All athletes, especially those whosesport involves fast running and speed in general, know how hamstringis important for them and how it feels when it gets hurt.
Basically, hamstring is a musclestretching from our pelvic area and reaching down all the way to ourlower leg. Being such, hamstring is involved in most of our dynamicswhich consider movement of our lower limbs. Thus, it is at the sametime extremely important and extremely prone to getting injured whilestrained excessively.
Hamstring consists of three parallelmuscles and any of them being injured affects the whole group.Injuries, based on severity can have more than one degree. It canmerely involve the muscle being too strained, or it can go all theway to the muscle being ruptured completely.
After experiencing a hamstring injury,one is, in most cases, immediately incapable of moving correctly andpain-free, the severity depending of the damage done on the muscle.
The first degree of injury involvesminor damage to the muscle, simple straining resulting in smallswelling, painful but possible walking and difficulties in leglifting process.
The second degree is reflected throughsignificant pain and swelling, the pain being felt even when touchingthe strained area. Walking is affected in this case; limping isobvious and unavoidable along with moderate swelling and a bruiseappearing. Additionally, leg Flexing is either extremely painful ornot possible.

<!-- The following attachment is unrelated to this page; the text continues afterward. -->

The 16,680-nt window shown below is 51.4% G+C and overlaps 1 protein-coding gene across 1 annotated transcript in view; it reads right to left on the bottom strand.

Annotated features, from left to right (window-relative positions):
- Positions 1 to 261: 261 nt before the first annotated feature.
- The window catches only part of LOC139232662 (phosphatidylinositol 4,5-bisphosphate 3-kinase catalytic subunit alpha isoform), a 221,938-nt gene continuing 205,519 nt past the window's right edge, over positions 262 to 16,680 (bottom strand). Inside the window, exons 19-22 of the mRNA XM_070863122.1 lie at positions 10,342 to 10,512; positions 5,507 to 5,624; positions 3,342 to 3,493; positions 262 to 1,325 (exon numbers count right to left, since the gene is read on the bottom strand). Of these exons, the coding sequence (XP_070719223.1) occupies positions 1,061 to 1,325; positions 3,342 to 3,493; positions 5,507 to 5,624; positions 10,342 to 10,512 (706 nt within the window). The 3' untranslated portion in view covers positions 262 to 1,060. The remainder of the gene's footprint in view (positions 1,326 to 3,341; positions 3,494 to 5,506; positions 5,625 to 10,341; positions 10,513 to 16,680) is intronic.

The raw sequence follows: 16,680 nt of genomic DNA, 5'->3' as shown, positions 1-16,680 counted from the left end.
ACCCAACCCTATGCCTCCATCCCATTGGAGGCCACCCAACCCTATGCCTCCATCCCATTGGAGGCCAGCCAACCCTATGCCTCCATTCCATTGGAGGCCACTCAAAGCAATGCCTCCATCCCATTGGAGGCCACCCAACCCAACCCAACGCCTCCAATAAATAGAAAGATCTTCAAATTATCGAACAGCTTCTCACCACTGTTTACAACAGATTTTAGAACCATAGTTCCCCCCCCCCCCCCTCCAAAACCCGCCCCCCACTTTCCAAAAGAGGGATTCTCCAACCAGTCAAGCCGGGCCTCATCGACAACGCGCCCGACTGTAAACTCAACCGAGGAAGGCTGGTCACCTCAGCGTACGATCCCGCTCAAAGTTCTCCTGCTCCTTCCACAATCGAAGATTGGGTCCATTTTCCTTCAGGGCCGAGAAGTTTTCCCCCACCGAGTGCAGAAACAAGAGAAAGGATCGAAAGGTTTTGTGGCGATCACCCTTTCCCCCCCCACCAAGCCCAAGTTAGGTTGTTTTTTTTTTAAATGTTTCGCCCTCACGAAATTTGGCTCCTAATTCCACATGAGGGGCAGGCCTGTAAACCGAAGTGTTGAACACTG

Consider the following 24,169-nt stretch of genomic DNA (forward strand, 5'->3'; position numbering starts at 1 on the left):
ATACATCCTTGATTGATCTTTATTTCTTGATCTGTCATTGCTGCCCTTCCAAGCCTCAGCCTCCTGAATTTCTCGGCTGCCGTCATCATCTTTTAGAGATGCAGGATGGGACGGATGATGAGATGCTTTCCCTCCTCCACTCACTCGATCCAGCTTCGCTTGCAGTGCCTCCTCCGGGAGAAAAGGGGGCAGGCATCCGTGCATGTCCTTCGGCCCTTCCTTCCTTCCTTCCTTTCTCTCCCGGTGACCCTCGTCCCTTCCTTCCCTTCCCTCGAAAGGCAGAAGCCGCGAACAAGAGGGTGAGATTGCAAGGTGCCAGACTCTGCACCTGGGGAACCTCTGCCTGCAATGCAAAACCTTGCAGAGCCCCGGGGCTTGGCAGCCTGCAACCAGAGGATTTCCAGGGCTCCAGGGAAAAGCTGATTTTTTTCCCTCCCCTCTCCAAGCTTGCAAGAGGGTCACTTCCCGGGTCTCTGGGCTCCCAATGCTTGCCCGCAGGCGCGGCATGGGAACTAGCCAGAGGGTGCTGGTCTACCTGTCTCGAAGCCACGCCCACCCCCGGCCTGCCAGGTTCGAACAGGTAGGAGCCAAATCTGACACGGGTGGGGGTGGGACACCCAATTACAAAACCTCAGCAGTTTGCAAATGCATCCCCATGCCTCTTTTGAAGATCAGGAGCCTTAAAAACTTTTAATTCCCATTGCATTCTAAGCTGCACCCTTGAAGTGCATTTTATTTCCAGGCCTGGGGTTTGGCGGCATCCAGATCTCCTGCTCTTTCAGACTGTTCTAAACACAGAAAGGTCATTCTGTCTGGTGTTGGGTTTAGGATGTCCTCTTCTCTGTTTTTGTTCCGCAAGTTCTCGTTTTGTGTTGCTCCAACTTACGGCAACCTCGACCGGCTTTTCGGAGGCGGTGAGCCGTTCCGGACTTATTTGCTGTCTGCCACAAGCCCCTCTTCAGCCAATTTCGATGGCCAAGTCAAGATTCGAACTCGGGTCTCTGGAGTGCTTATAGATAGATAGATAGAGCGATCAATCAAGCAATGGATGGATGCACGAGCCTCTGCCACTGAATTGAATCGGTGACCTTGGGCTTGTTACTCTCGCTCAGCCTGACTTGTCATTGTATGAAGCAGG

The final degree of hamstring injurymeans that the injured person is unable to walk on his or her own, inpain even while resting and having a easily visible bruise andswelling around the injured area.
Many factors may result in hamstringinjury, some of them being lack of worm-up, muscle fatigue, lack ofphysical fitness and overall condition or a direct hit from anotherparty while playing sport. Also, people with one leg shorter than theother can be in danger of straining the muscle on the longer legsince it is more strained.
Recovering from this injury can takeplace at home, unless it is a third degree type when consulting aphysician is necessary.
In all other cases, resting andrelieving muscles form stress is crucial. Applying ice andcompression bandages helps the healing process and reduces theswelling and possible inflammation.
When the muscles heal enough to enableyou to walk freely gradual straining exercises aid the recovery andare the next step. Applying a thigh wrap or a bandage which will holdthe muscles in place is highly recommended as well as knowing thatcomplete recovery can be achieved only by gradually getting to it.